2. Trying it on
Sometimes buyers are just trying it on to see what you will do. Typically, they may say things like…. “I was hoping to get it for around $___” or “Is it possible you can do it for $___.”
If this is the case, ignore it or laugh it off as if they’re not serious. You might say something like… “You wouldn’t want me to go out of business would you?”
Another reason a buyer might want you to discount is that they are afraid of overpaying just as you would be. If they have done their research, they know what you are worth. If they haven’t, you may need to reassure them that your offering is at fair market value and focus on what extra value you have to offer – hence the reason for knowing your points of difference. In this case, quite often they are testing you.
4. They can’t afford you
Another reason a buyer might haggle over the price is that they really can’t afford you. They don’t have the budget and they really want to do business with you. If this is the case perhaps you can scale back your offering to what they can afford you or walk away. They get what they pay for.
Typically buyers in this category might say something like That’s out of our budget we can only afford $___” or “Sorry, I can’t go over $___”
5. They’re trying to save money
This may be another name for being a cheapskate. They want you to lose so they can win. Doesn’t matter what your price is – they just want it cheaper. Consider this, if they do this to you they will never be a long-term customer. They will always shop around for a cheaper price flitting from one vendor to another. What you want are loyal customers who will buy from you time and time again.
6. They don’t see the value
Alternatively, the buyer doesn’t see the value in products or service offering. You must focus on the value or the benefits they will receive by doing business with and make sure you tie this back to their target goal or dominant buying motive.
You might say something like this… “You mentioned Mr. Customer you were struggling financially because your prospects were abandoning the cart at the last minute. This is costing you sales. By implementing this solution, you would immediately convert more prospects at the check-out page significantly increasing your conversion rate, therefore, growing a profitable business.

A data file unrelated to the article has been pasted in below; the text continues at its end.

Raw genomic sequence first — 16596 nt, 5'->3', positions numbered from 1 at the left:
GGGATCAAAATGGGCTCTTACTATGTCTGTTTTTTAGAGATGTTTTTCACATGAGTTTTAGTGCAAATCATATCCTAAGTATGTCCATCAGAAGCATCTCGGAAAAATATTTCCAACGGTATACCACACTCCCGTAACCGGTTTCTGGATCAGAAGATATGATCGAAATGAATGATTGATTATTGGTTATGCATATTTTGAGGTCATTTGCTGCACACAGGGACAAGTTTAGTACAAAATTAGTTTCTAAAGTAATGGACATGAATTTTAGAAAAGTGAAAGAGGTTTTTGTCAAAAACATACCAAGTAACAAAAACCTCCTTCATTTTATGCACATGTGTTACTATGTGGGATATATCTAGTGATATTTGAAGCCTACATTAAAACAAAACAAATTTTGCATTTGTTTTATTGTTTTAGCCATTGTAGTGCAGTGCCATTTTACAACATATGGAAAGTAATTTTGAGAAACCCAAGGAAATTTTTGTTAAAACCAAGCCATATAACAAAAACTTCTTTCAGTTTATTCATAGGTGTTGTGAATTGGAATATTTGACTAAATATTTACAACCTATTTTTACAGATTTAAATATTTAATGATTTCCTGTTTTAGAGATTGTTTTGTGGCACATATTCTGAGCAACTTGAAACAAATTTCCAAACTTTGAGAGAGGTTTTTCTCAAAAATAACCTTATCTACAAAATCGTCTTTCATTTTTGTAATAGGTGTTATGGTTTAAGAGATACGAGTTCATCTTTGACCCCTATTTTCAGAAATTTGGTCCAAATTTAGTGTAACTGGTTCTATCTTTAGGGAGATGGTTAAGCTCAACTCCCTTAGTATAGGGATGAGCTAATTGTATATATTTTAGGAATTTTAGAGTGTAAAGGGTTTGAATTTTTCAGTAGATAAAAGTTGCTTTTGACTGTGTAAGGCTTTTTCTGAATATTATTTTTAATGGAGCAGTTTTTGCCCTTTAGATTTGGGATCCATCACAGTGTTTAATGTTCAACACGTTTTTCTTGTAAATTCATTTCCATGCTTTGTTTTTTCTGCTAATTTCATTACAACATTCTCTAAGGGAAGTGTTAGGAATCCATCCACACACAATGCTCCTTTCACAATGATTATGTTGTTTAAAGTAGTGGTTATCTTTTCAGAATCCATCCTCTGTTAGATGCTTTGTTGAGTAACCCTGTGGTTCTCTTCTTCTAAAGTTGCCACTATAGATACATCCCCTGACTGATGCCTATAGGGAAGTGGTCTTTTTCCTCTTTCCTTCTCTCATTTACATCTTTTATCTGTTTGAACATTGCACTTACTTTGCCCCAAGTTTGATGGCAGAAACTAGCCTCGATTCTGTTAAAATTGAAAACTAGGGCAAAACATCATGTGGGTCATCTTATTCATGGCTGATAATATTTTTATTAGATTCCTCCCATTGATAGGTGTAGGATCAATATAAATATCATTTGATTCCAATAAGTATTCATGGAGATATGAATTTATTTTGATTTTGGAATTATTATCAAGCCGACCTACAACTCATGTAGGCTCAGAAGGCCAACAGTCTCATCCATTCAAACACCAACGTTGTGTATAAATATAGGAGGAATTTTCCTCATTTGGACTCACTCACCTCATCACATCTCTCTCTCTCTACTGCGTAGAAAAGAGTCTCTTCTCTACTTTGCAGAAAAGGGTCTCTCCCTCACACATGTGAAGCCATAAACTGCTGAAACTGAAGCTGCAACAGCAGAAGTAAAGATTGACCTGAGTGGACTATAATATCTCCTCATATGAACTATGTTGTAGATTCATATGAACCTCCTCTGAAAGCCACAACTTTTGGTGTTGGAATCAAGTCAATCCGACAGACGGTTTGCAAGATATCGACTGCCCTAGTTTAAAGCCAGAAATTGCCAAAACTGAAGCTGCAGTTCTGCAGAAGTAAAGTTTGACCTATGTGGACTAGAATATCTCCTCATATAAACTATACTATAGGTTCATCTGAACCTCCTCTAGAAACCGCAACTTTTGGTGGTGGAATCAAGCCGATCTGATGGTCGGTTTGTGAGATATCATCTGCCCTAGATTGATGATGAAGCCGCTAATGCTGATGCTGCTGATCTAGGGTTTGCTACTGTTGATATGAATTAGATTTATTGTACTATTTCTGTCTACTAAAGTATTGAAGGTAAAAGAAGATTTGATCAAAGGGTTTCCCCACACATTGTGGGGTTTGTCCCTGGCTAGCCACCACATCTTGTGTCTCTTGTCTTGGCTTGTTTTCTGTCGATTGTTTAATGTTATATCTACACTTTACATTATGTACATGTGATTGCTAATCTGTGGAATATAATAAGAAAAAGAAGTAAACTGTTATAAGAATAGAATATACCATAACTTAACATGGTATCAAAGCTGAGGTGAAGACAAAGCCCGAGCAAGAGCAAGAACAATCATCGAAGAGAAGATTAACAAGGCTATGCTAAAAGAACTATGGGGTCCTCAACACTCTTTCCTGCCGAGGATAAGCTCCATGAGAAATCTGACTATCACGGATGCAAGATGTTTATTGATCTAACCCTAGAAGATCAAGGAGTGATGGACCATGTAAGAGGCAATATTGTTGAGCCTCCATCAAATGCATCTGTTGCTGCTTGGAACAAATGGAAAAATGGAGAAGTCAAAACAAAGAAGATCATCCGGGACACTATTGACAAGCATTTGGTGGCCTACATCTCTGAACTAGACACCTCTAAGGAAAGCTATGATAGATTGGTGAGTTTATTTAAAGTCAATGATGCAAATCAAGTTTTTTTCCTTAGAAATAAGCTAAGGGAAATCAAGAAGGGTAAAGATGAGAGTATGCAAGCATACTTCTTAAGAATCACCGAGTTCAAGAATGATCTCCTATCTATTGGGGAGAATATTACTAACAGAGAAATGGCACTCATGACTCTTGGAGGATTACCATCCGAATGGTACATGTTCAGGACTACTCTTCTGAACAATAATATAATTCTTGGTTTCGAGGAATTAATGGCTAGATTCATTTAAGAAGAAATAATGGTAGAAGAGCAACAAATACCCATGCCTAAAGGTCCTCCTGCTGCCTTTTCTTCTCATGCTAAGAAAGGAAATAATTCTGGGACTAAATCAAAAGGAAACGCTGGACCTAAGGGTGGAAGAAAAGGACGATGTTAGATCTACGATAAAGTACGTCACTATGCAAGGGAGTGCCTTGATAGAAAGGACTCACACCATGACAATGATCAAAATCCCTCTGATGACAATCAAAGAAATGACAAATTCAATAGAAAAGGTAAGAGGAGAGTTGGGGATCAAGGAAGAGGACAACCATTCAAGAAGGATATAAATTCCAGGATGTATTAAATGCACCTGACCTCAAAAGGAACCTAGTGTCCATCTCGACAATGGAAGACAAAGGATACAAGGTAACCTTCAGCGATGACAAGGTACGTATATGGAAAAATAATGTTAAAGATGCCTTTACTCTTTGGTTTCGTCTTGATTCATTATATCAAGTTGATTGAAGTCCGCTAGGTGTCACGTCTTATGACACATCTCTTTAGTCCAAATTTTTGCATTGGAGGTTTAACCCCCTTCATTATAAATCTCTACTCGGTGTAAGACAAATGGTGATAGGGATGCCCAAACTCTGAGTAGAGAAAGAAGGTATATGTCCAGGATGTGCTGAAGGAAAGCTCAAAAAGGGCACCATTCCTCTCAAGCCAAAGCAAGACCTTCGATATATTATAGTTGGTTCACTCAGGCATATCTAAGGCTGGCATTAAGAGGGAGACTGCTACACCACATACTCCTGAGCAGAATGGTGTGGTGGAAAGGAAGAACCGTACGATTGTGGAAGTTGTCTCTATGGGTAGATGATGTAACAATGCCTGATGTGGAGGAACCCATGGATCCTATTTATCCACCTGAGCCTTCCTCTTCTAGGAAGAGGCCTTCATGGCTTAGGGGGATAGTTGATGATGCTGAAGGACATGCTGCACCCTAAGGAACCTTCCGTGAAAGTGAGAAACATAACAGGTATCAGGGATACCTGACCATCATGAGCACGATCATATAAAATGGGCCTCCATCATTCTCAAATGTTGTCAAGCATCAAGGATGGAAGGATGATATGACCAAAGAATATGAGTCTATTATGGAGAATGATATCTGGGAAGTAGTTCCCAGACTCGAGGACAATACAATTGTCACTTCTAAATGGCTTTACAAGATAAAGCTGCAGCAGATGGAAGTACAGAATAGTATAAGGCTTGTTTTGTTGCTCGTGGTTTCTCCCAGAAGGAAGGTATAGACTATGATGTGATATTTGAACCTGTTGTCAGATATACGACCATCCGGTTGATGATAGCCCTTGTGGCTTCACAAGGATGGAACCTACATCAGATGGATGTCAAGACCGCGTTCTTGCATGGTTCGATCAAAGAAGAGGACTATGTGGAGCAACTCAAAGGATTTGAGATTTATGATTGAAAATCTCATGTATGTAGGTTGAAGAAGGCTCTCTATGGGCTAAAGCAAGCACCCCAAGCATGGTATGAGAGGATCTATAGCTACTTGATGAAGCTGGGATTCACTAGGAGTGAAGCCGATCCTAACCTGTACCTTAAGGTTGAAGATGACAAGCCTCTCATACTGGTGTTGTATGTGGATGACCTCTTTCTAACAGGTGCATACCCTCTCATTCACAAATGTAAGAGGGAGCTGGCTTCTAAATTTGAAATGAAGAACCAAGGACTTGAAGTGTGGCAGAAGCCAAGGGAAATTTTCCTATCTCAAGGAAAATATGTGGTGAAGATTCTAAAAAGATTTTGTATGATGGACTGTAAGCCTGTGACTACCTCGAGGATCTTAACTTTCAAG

Focus on what makes you different. Remember price is only part of the cost.
As a last resort
If you must give a discount, ask for something in return. It may be a testimonial or a referral or a future order at full price. You might even ask for extra time or a deadline extension, anything that doesn’t see you out of pocket. You want to aim for a compromise.
Secondly, always invoice at the full rate then clearly show the discounted price with a proviso this is a one-off deal. What this does is set future expectations that any repeat business must be at the full price.
Lastly be prepared to walk away. I know this is hard if you are a new or struggling business. Walking away sends a message to the prospect that you are worth every penny and builds your confidence in your product or service offering. Sometimes, they are just not your customer.
Handling the price objection
Here are some tips to flush out price objections and handle them with ease.
- Apart from price, what else is important to you?
- Apart from price, how do you feel about everything else?
- What is it about the price that concerns you?
- If you need a cheaper price, what would you be prepared to give up?
- I understand that price is an issue and my competitors have a cheaper option. How important is (quality, speed, delivery) important to you?
- What you want to know is, what you get for the extra price if you do business with me? Let me show you… (and talk about price, cost, and value).
- At this price, you receive XYZ, compare that to the other price – what you are missing is ABC.
The value triangle differentiates between cost and value and highlights the alternatives.